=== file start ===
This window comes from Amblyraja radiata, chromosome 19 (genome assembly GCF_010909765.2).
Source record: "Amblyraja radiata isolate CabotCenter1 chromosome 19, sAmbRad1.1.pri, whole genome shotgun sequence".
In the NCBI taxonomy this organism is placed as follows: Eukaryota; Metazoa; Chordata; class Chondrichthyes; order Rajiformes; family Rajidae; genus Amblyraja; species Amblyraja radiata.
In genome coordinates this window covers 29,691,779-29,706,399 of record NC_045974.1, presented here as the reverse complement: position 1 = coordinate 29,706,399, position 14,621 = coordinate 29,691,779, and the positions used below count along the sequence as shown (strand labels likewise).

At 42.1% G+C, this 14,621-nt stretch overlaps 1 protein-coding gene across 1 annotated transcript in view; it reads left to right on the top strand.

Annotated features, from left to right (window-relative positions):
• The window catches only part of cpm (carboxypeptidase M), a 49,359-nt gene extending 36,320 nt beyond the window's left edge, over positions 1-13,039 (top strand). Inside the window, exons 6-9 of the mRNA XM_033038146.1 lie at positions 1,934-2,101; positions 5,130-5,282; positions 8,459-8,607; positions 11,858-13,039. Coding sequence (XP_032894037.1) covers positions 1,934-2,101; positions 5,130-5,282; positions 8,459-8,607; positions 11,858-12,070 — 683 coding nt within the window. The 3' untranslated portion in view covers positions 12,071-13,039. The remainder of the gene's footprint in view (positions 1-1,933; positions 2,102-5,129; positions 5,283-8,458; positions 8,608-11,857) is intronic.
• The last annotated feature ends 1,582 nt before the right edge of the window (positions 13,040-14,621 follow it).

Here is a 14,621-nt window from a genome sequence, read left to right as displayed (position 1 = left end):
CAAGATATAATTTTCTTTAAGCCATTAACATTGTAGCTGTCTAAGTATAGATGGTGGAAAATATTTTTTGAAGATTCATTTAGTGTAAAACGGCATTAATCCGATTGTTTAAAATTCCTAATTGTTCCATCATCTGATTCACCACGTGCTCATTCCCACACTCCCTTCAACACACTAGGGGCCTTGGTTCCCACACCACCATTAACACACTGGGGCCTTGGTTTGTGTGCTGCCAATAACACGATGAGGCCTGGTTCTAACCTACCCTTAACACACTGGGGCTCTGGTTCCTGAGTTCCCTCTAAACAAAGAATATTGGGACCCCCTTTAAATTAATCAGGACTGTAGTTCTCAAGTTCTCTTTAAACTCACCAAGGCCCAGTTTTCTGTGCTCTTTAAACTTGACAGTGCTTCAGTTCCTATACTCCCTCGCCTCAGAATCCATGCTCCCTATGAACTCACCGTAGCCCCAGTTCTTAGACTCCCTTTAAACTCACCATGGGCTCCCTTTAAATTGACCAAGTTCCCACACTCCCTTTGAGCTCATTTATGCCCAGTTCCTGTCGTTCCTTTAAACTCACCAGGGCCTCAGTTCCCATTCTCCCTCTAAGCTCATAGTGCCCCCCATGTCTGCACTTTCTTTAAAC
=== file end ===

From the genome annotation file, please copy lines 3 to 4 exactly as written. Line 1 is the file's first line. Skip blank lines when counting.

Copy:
In the NCBI taxonomy this organism is placed as follows: Eukaryota; Metazoa; Chordata; class Chondrichthyes; order Rajiformes; family Rajidae; genus Amblyraja; species Amblyraja radiata.
In genome coordinates this window covers 29,691,779-29,706,399 of record NC_045974.1, presented here as the reverse complement: position 1 = coordinate 29,706,399, position 14,621 = coordinate 29,691,779, and the positions used below count along the sequence as shown (strand labels likewise).